Government sets out a programme to identify route-specific proposals for ferry service adjustments

Last fall, the Province held more than 40 meetings up and down the coast as part of its Coastal Ferries Consultation and Engagement programme, to elicit the public’s views on how a short-term action plan to reduce ferry costs – and a longer term vision for the future of our ferry services – should be developed. That process cost taxpayers and ferry users getting on for $1 million – yet the consultant’s report still left many questions unanswered – and no hint of how the service adjustments (cuts) would impact ferry users.

This week, the Province issued a new Request for Proposals (RFP) inviting consultants to bid for a contract to take that work forward, specifically:
– to work with Ministry staff to prepare a Vision document outlining the challenges and strategies to achieve the Province’s long-term vision;
– to develop a route-specific ferry adjustment plan to ensure the sustainability of the ferry system
– to engage citizens and local governments in areas that will be impacted by changes to ferry services

The RFP invites bids to be submitted by August 27, with a target for on-line/in person public engagement to take place during November and December 2013. The full RFP can be viewed here. The successful bidder will be required to report back to government early next year to fit with the government’s planned April 2014 date for service changes to be implemented.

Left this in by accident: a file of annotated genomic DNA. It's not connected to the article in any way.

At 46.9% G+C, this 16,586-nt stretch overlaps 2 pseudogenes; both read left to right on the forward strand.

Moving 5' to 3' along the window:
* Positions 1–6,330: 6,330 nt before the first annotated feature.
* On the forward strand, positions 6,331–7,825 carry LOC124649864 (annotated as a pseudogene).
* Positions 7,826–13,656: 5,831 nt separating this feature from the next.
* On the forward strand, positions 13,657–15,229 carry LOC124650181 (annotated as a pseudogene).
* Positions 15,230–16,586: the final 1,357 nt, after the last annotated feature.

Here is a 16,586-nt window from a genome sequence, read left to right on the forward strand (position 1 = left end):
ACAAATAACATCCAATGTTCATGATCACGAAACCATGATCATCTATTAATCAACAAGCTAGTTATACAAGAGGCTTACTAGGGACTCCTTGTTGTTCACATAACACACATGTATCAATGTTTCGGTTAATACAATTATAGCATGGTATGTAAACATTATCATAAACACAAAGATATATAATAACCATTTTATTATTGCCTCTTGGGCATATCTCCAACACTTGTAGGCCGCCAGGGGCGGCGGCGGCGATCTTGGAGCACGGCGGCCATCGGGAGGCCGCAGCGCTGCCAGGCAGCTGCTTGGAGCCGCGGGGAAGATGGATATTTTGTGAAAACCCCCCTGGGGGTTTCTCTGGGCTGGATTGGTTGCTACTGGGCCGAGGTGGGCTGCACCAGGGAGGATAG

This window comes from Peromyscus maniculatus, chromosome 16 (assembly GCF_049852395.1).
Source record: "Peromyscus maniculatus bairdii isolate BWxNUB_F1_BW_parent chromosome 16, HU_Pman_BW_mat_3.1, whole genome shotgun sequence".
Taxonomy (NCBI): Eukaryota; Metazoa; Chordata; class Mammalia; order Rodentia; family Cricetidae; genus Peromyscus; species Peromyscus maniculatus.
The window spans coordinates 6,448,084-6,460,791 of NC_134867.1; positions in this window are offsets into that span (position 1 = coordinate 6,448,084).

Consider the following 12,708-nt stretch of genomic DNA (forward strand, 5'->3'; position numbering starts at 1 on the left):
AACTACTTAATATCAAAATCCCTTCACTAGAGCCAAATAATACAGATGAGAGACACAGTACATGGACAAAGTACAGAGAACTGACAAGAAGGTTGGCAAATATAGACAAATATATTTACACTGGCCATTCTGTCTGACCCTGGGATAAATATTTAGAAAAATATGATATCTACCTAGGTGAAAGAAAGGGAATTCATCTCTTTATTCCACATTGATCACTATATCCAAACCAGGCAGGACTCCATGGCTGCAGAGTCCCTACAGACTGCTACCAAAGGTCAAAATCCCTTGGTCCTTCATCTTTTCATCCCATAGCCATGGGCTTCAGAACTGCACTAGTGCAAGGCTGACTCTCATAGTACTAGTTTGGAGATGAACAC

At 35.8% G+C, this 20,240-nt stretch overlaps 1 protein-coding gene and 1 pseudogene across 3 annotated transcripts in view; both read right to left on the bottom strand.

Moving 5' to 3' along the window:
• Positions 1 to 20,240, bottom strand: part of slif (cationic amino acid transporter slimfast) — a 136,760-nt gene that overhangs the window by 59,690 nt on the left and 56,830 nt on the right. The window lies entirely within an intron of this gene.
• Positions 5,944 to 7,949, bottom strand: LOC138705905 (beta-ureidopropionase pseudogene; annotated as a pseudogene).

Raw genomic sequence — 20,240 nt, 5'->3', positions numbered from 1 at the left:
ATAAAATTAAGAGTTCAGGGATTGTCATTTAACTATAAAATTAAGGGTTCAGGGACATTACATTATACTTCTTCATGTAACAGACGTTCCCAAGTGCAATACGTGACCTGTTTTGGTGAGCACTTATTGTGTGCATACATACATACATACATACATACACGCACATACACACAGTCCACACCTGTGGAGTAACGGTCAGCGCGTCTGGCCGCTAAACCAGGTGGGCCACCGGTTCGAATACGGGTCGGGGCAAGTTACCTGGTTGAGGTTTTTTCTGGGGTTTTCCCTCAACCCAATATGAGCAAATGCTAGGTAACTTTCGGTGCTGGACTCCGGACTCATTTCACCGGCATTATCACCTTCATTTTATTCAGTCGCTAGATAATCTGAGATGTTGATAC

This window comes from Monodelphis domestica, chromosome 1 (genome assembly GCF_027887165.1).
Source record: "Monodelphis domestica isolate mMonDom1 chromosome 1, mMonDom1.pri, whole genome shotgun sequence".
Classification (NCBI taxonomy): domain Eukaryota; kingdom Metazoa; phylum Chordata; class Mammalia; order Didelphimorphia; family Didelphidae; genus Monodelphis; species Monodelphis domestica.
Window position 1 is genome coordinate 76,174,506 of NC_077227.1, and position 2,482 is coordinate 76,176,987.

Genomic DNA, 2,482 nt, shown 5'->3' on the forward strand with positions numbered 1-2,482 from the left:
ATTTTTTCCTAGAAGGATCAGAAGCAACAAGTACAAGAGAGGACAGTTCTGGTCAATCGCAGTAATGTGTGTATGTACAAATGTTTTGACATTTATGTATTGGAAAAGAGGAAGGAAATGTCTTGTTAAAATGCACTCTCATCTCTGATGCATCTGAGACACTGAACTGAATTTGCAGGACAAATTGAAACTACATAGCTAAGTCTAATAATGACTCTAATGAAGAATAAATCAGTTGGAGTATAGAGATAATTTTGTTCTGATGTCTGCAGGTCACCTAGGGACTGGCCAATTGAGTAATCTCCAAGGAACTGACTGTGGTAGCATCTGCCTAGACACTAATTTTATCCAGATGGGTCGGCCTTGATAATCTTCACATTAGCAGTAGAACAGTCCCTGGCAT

Reacting to the RFP, Gabriola FAC Chair John Hodgkins says he’s disappointed there’s no indication the government intends to conduct an assessment of transport needs in the communities that are likely to be affected.  Citing a similar Ferries Review conducted by the Scottish Government between 2008 and 2010, a key element of that process was a comprehensive needs assessment to identify the extent of each island’s dependency on the ferry service for commuting, personal and business travel; delivery of goods and services, and tourism.

So, if the BC government doesn’t intend to consider an assessment of needs, who will? He urges local governments to work together with FACs this time around to ensure that the needs of island communities are properly identified before the government casts its proposals in stone.

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